Some applications of Ge(Li) gamma-ray spectroscopy to fuel element assay
Author(s)Hukai, Yoshiyuti; Driscoll, Michael J.; Rasmussen, Norman C.
Massachusetts Institute of Technology. Department of Nuclear Engineering
U.S. Atomic Energy Commission
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It was the object of this work to study the gamma rays emitted by the products of the interaction of thermal neutrons with the nuclei of U-238, Th-232, U-235 and Pu-239 during and after irradiation and to explore some applications mainly to fuel element assay. An irradiation facility and a Ge(Li) detector cryostat were constructed for this purpose. A new method of assaying a fuel rod containing a mixture of plutonium and uranium oxide, based on the difference in the observed yield of the fission products 1-135 and Sr-92, has been developed. The energies and intensities of the thermal neutron capture gamma rays for U-238 and Th-232 were determined. Four new lines have been found in the energy region previously unexplored for U-238. For Th-232, 66 certain lines were found, compared to 7 lines in the literature. Many prompt gammas emitted 'by the highly excited fission products following the fission of U-235 and Pu-239 were resolved in the energy region above 1.4 MeV. For U-235 fissions, 57 lines were found, and for Pu-239, 51 certain lines were recorded. The use of prompt gammas for assaying fuel rods was investigated. An accuracy of about ± 7% was obtained for the analysis of U-238 content; ± 10% to ± 20% accuracy was obtained for U-235 analysis in the range of 1% to 2% enrichment; and ± 35% accuracy for the analysis of 0.25% Puenriched rods. It has been found that Ge(Li) detectors can be operated as fast neutron detectors and used to determine the relative neutron yield. With this method, the enrichment of uranium rods can be found with an accuracy of ± 1% to ± 2% in the range from 116 to 2% enrichment. Finally, some considerations were given to the use of prompt gamma rays for measuring the initial conversion ratio C and the neutron yield parameter [eta].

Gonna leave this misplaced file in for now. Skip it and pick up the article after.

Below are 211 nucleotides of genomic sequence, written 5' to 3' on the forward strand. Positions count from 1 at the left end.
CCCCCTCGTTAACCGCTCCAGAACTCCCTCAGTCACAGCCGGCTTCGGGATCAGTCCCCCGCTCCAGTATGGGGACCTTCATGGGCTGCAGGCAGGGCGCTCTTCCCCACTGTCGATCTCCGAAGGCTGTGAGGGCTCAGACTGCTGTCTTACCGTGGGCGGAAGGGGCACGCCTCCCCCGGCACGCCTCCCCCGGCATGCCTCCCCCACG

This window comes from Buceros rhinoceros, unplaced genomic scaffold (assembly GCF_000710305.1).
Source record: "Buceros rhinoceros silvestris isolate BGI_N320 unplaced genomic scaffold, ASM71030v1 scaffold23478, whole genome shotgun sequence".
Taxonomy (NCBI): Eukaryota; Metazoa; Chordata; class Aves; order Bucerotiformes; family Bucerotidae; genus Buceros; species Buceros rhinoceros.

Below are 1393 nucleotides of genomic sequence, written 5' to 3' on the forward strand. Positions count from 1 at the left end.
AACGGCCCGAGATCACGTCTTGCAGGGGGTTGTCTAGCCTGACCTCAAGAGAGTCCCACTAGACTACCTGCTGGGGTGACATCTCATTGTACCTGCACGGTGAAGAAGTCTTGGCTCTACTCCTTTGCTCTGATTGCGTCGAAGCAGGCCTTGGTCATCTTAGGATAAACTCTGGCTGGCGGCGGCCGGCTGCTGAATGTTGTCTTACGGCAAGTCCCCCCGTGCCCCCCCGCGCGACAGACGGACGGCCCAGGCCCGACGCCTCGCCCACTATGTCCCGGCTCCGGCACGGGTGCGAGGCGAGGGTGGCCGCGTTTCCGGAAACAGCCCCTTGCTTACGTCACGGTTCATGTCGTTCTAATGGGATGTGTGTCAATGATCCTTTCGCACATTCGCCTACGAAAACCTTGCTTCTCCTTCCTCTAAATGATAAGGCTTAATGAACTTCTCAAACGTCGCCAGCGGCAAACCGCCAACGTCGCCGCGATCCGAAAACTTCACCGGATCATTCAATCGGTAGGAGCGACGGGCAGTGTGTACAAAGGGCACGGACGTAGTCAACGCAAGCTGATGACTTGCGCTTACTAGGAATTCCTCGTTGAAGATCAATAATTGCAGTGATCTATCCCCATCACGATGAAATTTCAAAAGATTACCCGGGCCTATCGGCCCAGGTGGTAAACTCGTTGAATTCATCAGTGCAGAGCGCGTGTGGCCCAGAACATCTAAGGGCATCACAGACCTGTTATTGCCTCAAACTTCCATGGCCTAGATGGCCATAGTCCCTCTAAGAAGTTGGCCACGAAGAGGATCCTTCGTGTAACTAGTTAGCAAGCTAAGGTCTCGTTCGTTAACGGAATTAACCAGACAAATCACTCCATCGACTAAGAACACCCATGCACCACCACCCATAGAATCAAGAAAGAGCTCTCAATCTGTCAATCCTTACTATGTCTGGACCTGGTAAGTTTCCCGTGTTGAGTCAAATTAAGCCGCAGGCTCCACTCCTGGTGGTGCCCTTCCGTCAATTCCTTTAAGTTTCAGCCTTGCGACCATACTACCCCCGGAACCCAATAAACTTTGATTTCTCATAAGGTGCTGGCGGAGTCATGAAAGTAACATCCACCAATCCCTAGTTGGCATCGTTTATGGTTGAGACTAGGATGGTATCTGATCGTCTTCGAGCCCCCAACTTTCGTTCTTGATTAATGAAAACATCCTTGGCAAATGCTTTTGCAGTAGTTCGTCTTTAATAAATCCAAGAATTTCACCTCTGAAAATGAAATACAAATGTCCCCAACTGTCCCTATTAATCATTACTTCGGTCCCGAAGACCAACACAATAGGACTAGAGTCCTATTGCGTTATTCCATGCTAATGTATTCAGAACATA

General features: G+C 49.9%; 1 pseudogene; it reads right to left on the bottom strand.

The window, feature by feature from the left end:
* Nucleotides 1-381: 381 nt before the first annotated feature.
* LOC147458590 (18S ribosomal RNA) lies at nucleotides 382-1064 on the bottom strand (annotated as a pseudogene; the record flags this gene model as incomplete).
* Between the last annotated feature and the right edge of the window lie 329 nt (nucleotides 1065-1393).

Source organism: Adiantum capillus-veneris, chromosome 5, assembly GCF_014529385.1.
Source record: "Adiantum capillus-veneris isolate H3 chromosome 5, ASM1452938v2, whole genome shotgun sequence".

"MIT-3944 -5."Also issued as a Ph. D. thesis by the first author and supervised by the second and third author, MIT Dept. of Nuclear Engineering, 1970Includes bibliographical references (pages 195-198)
Cambridge, Mass. : Massachusetts Institute of Technology, Dept. of Nuclear Engineering, 
MIT-3944-5MITNE ; no. 113